Entertainment Weekly

Subscribe

Stay Connected

Subscribe

Advertise With Us

Learn More

Skip to content

Article

George Clayton Johnson dead: Star Trek, Twilight Zone, Logan's Run writer was 86

Posted on

Amy Graves/WireImage

George Clayton Johnson, the sci-fi writer who penned the first televised Star Trek episode and several episodes of The Twilight Zone, has died.

Johnson died of cancer in Los Angeles on Friday, his son, Paul B. Johnson, confirmed to the Associated Press. He was 86.

“Please emphasize how much he loved his fans, and judging by the overwhelming response I’ve received, from hundreds of people, known and unknown, he made quite an impact on them,” his son told the AP.

Johnson, a fixture at sci-fi conventions for decades, also co-wrote the dystopian futuristic novel Logan’s Run, which was released as a film starring Michael York as Logan and Jenny Agutter in 1976. A short-lived TV series also followed.

Born in Cheyenne, Wyoming, in 1929, Johnson broke into the entertainment industry in 1959 when he wrote the “I’ll Take Care of You” episode for Alfred Hitchcock PresentsHe was later introduced to Twilight Zone creator Rod Sterling and went on to pen a number of episodes for the series, including “Kick the Can,” “A Game of Pool,” “A Penny for Your Thoughts,” and “Nothing in the Dark.”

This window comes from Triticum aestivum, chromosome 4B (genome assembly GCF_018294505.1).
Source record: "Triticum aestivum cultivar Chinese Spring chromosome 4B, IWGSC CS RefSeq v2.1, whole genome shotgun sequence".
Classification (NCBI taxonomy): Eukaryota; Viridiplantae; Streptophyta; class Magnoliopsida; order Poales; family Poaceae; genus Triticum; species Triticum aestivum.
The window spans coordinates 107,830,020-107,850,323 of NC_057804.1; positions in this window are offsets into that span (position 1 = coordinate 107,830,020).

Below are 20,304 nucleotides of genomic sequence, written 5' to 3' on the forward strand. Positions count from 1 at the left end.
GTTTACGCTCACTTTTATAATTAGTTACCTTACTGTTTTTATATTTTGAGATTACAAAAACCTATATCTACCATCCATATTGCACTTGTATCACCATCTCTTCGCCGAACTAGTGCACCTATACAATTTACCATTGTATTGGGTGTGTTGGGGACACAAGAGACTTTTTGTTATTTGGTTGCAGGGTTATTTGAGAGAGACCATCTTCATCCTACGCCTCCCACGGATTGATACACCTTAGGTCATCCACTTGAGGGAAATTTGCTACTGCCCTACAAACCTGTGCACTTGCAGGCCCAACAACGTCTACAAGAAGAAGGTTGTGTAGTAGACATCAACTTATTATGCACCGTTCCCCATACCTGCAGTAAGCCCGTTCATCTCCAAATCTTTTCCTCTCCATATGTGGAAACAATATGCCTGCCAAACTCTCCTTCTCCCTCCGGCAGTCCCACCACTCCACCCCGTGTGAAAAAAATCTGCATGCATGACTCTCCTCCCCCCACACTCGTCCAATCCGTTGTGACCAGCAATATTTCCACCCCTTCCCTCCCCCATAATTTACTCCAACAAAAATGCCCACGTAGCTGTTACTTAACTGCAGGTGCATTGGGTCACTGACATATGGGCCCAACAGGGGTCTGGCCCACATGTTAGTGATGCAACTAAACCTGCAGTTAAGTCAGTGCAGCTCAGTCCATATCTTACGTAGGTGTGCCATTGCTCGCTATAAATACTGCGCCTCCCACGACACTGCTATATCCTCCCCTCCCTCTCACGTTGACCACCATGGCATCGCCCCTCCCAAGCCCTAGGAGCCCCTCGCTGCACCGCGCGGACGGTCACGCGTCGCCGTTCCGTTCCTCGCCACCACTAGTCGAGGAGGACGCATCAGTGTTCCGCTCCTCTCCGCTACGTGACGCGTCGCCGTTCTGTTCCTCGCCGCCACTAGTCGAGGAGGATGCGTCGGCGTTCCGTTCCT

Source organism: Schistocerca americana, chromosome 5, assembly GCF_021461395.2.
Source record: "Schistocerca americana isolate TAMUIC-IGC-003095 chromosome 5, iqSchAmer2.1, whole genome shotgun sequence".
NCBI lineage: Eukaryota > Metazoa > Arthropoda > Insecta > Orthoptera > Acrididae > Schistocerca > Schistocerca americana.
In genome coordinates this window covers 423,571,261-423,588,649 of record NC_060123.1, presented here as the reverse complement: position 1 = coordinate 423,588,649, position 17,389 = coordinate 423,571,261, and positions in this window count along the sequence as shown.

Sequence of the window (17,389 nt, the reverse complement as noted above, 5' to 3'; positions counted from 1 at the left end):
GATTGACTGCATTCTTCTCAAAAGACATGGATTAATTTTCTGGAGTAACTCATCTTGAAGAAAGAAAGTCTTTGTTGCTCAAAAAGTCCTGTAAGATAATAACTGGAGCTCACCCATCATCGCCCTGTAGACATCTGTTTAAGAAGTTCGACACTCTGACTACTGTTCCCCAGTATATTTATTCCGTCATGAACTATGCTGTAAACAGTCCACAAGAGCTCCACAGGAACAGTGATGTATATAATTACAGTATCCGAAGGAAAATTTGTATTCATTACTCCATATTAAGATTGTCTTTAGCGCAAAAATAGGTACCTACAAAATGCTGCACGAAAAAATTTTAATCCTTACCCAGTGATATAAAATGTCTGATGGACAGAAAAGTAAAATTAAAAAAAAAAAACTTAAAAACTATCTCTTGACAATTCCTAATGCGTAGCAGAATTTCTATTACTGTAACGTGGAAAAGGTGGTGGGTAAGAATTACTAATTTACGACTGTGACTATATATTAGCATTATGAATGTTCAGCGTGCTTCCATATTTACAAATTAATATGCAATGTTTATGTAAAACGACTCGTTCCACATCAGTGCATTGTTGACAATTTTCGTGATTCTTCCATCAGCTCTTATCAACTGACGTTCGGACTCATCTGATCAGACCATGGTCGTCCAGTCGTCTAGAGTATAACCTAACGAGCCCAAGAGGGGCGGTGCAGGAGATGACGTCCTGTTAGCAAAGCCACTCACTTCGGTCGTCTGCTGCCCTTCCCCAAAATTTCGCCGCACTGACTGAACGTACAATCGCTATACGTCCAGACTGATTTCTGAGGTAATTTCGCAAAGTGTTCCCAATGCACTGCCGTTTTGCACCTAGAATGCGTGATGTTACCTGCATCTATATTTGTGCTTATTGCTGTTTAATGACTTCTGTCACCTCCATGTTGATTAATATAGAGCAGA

His Star Trek script, “The Man Trap,” became the premiere episode of the series when it aired on Sept. 8, 1966. The episode centered on a salt-hungry creature that terrorized the crew of the USS Enterprise.  

 

Johnson also penned a short story that became the basis for Ocean’s 11, the 1960 Frank Sinatra film that was remade in 2011 with George Clooney and Brad Pitt (followed by two more sequels). He also wrote episodes of Route 66, Honey West, and Kung Fu during his career.

In a 2003 interview for the Archive of American Television, Johnson said, “I want to be remembered as a person who early on in his life took control of his life and set goals. When people gave me a lined paper, I wrote the other way. When people expect some certain behavior from me, I will frustrate their expectations.”

In addition to his son, Johnson is survived by a daughter, Judy Olive, and his wife, Lola Johnson.